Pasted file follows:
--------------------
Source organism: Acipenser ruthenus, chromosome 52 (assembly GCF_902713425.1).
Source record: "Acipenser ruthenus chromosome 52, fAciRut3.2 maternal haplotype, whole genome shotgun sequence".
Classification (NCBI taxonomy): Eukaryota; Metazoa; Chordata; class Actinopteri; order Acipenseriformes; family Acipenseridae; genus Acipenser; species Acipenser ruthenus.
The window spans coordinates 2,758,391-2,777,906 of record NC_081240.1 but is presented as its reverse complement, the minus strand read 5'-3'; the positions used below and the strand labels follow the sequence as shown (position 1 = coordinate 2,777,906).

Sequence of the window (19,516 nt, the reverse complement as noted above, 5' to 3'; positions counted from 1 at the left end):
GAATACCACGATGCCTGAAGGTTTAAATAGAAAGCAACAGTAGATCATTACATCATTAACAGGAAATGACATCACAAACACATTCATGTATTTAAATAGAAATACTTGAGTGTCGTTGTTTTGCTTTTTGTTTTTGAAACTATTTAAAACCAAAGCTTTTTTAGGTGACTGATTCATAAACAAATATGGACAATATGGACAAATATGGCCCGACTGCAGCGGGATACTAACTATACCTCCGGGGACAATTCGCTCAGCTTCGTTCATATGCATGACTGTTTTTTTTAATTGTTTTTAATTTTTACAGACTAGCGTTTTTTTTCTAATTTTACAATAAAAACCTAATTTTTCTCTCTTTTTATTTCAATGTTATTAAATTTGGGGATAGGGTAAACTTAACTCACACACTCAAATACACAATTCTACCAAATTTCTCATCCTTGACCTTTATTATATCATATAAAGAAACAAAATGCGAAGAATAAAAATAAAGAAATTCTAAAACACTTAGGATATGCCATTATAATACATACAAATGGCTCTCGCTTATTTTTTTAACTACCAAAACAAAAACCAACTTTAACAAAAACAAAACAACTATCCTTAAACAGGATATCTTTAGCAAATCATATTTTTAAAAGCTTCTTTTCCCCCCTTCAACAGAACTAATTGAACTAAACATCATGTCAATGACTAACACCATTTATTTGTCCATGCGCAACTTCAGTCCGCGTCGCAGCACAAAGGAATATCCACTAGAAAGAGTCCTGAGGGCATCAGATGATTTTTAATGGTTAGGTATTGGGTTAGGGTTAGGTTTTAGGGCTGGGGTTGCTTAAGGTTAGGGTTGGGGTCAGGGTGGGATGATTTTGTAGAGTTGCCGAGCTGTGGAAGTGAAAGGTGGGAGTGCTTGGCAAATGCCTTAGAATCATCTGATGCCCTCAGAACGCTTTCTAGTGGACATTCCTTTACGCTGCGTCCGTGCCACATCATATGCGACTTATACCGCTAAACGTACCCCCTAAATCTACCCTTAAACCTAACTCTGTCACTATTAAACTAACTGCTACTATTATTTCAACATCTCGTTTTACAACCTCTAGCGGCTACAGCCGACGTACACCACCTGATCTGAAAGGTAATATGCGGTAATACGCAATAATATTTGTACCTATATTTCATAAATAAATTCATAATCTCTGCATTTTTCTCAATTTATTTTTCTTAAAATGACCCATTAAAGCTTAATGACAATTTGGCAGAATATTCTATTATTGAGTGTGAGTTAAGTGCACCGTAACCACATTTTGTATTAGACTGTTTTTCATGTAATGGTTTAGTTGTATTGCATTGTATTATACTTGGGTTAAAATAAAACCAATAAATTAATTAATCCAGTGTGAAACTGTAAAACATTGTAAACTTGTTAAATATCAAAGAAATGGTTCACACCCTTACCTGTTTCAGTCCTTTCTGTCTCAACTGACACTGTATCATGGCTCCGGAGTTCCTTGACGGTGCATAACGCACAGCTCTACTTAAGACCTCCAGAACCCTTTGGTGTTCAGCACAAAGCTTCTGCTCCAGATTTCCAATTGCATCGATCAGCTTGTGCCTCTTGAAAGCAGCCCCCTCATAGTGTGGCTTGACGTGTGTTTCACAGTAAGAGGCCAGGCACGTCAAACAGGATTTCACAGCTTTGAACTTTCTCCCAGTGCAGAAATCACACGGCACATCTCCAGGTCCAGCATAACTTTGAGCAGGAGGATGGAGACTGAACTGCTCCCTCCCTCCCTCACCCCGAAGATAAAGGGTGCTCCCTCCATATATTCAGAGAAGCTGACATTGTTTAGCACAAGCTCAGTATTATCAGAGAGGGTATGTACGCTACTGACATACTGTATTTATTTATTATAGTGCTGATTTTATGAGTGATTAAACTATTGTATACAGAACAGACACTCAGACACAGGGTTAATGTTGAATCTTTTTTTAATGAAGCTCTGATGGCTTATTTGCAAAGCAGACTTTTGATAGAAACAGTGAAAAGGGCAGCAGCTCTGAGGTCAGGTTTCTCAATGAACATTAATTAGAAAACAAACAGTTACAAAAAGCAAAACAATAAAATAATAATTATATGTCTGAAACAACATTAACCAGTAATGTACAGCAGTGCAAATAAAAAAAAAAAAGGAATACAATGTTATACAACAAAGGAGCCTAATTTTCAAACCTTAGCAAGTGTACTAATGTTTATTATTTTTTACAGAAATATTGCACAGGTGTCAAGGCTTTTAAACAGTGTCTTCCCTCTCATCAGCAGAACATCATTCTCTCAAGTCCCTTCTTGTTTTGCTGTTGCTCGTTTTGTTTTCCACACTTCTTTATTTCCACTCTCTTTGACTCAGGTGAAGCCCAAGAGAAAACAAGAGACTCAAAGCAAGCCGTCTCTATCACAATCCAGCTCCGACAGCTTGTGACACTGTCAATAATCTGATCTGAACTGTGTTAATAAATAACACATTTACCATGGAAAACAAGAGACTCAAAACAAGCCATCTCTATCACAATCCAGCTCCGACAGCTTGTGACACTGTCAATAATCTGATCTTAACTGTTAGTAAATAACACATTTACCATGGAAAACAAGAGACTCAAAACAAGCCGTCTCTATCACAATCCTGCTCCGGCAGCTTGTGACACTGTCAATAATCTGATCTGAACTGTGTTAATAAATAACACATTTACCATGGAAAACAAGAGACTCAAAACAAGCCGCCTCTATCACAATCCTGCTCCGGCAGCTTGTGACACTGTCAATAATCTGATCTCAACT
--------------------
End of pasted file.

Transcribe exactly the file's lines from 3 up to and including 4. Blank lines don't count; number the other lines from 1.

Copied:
Classification (NCBI taxonomy): Eukaryota; Metazoa; Chordata; class Actinopteri; order Acipenseriformes; family Acipenseridae; genus Acipenser; species Acipenser ruthenus.
The window spans coordinates 2,758,391-2,777,906 of record NC_081240.1 but is presented as its reverse complement, the minus strand read 5'-3'; the positions used below and the strand labels follow the sequence as shown (position 1 = coordinate 2,777,906).